While the cAMP-bound structures of RIα and RIIβ revealed many conserved features of the R subunits, there were other conserved residues that were not explained. These structures also did not explain how the C-subunit is inhibited by the R-subunit, nor did they reveal the mechanism for cAMP-induced activation of the holoenzymes. Finally, they did not explain the fundamental differences between the isoforms. To appreciate these features, it was necessary to solve structures of holoenzyme complexes. While the CBDs are quite stable in their cAMP-bound conformation, as is the D/D domain, the linker region containing the inhibitor site is very mobile in solution [24
]. The linker region, for example, was always present but disordered in the crystal structures of cAMP-bound RIα(91-379) and RIIβ(91-400) where both R-subunits were monomeric and lacked the D/D domain. Crystallization of a full length R-subunit dimer has never been achieved. To obtain a structure of a complex between the R and C subunit required some novel strategies. Previous studies showed that the smallest stable deletion mutant of RIα that bound both cAMP and C-subunit with high affinity was RIα(91-244) [25
]. This construct contained the inhibitor site in the linker as well as most of Domain A. Hydrogen/deuterium exchange, coupled with mass spectrometry (H/DMS) allowed us to map the interface between the R and C-subunits [26
], but this did not provide a detailed picture of the molecular interactions. The structure of this complex, shown in , crystallized in the presence of a non-hydrolyzable analog of ATP, AMP-PNP, allowed us for the first time to understand how the C-subunit is actually inhibited by the R-subunit [28
]. This holoenzyme complex showed two striking features, in addition to the disorder/order transition of the inhibitor site in the linker region which now becomes embedded at the active site in the cleft between the two lobes of the C-subunit. First is that the C-subunit serves as a stable scaffold for binding of the R-subunit using a large surface area that derives mostly from its large lobe. Second is that the R-subunit undergoes major conformational reorganization as it releases cAMP and wraps around the C-subunit. This change involves a reorganization of the two CBD domains as well as major changes within the α subdomain of each CBD. The details of this interaction are summarized below.
Models of the catalytic subunit bound to different inhibitors
The RIα subunit, like PKI, requires Mg2
ATP to bind tightly to the C-subunit (Kd = 0.1 nM). As in the case of PKI [15
], the C-subunit in the holoenzyme complex with RIα(91-244) assumes a fully closed conformation where the C-tail is folded over onto the core and the inhibitor site is wedged tightly in the cleft between the small and large lobes of the kinase core. Docking of the inhibitor peptide (Arg-Arg-Gly-Ala-Ile) to the active site cleft is thus a critical event that not only occludes the active site cleft thereby preventing binding of other substrates but also nucleates the large binding interface between the R and C subunits. For RIα, which is a pseudosubstrate with an Ala at the P Site, docking of this peptide also forces the molecule into a fully closed conformation. Essentially, the Ala pulls the entire N-lobe with its bound ATP into a closed conformation because there is no place to transfer the γ-phosphate of ATP. The C-tail, anchored to ATP through Phe327 and Tyr330, is dragged along with the N-lobe. The central portion of this interface is hydrophobic and ordering of the P+1 Ile is critical for bringing together two important hydrophobic motifs, one from the RIα-subunit and one from the C-subunit (). From the C-subunit, it is the αG Helix that provides a critical tyrosine, Tyr247. This αG-helix is exposed to solvent in the free C-subunit but protected from H/D exchange in the holoenzyme complex [27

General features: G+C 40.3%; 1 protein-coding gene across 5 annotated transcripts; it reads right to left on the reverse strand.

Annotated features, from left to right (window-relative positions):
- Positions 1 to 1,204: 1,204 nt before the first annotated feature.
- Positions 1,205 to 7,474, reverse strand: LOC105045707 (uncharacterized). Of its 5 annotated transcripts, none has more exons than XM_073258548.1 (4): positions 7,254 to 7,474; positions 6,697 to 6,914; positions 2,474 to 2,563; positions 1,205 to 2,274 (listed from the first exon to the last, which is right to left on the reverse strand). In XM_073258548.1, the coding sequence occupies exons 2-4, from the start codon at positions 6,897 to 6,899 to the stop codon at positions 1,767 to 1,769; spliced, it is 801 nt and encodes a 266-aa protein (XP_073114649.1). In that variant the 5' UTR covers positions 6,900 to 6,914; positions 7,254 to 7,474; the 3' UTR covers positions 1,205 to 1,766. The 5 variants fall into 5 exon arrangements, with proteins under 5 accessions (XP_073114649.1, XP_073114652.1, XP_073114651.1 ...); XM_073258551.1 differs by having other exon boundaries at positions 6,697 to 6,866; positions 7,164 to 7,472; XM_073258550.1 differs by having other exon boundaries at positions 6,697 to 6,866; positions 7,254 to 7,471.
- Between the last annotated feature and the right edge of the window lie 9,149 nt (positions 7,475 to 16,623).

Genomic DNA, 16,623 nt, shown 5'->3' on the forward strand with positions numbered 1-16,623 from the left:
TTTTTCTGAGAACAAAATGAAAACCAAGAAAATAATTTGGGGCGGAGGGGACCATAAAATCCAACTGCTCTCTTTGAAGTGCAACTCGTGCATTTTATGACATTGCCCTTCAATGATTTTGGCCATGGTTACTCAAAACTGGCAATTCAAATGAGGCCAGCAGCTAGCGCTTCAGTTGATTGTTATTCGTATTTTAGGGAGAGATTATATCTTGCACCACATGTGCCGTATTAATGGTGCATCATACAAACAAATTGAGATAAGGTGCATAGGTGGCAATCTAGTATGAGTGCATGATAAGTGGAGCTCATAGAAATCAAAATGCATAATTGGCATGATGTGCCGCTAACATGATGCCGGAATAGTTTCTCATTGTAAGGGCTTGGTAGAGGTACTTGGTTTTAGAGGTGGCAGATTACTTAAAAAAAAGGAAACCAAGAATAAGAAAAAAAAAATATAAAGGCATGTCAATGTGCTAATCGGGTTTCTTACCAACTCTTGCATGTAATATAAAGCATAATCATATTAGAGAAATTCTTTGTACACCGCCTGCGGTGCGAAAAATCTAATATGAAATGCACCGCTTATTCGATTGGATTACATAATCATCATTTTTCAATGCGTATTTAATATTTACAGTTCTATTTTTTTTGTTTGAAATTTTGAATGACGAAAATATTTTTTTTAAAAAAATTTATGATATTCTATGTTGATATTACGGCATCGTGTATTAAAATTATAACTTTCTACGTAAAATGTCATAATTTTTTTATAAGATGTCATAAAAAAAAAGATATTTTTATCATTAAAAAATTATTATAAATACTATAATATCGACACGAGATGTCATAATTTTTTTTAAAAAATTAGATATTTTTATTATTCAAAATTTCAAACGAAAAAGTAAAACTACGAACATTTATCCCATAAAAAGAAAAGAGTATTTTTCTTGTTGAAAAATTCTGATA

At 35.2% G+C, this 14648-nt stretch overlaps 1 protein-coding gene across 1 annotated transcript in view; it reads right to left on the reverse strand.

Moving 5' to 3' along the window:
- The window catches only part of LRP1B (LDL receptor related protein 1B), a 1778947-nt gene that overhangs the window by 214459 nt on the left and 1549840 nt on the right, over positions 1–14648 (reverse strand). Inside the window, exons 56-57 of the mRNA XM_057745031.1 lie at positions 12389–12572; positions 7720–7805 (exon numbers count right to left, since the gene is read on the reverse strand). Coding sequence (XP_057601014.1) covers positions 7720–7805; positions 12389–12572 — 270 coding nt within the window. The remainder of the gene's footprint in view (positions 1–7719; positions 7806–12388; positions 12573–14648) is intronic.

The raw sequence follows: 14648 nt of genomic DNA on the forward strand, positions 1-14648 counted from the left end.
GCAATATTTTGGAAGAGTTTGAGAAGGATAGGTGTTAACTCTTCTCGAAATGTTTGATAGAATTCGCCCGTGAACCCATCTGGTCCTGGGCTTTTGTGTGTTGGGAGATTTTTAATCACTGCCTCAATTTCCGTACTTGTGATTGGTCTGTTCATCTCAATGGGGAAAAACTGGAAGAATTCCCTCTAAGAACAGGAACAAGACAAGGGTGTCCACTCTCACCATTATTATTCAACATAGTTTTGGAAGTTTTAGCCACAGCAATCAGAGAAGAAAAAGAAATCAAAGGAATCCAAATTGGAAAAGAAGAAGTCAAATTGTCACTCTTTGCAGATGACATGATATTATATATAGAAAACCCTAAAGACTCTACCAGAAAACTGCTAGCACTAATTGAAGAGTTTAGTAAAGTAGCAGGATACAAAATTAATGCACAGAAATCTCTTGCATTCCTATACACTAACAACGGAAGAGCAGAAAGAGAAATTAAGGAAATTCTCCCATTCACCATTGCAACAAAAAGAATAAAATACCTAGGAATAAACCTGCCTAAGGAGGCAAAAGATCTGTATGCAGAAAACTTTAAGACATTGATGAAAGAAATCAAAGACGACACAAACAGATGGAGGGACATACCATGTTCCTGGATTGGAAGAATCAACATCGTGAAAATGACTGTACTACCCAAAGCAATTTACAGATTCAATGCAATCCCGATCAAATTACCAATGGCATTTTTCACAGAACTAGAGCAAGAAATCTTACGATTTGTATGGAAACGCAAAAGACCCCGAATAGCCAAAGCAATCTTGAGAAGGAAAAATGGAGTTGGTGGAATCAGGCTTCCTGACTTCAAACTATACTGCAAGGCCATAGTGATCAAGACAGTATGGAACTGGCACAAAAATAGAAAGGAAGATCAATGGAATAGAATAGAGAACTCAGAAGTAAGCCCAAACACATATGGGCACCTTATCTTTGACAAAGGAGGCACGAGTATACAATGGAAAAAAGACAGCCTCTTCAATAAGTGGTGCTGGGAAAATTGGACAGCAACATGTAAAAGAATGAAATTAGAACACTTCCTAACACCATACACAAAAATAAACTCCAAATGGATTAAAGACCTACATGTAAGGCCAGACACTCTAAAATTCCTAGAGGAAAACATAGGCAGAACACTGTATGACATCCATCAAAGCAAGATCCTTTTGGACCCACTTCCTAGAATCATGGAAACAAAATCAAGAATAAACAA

]. The H/D studies thus provided the first clue that this motif was part of the R/C interface. The PBC in RIα also contributes to this interface. Tyr205 at the tip of the PBC provides the other essential contact. The convergence of Tyr205 in RIα, Tyr247 in the C-subunit, and Ile99 in the Inhibitor Site of RIα defines an essential triad that distorts the PBC in Domain A. cAMP, a small ligand, and the C-subunit, a large protein, are thus both competing for the PBC in Domain A of RIα.
The active site cleft of the catalytic subunit is filled by the pseudosubstrate inhibitor segment of RIα
The surface of the C-subunit, especially the large lobe, serves as an extended stable scaffold for binding of the R-subunit. With the exception of closing the active site cleft, the conformation of the C-subunit remains mostly unchanged. The surface that is masked by the binding of RIα extends from the Activation Loop (residues 191-197) through the αG Helix (residues 244 – 252). The Activation Loop thus serves many roles. Not only does it stabilize the active conformation of the kinase so that it is optimal for catalysis [29
], it also provides a docking surface for the RIα subunit. This is likely to be a general feature for most kinases – one side of the Activation Loop reaches out to stabilize the active site through phosphorylation of a residue that is equivalent to Thr197 while the other side faces outward towards the solvent where it serves as a docking site for binding to other proteins, either substrates or inhibitors. We believe that the αG Helix will also be a docking motif for most protein kinases [31
]. Unlike the αE, αF, and αH Helices, which are buried in the hydrophobic core of the large lobe and not readily accessible to deuterium exchange, the αG Helix is solvent exposed in the free C-subunit but shielded from solvent in the holoenzyme.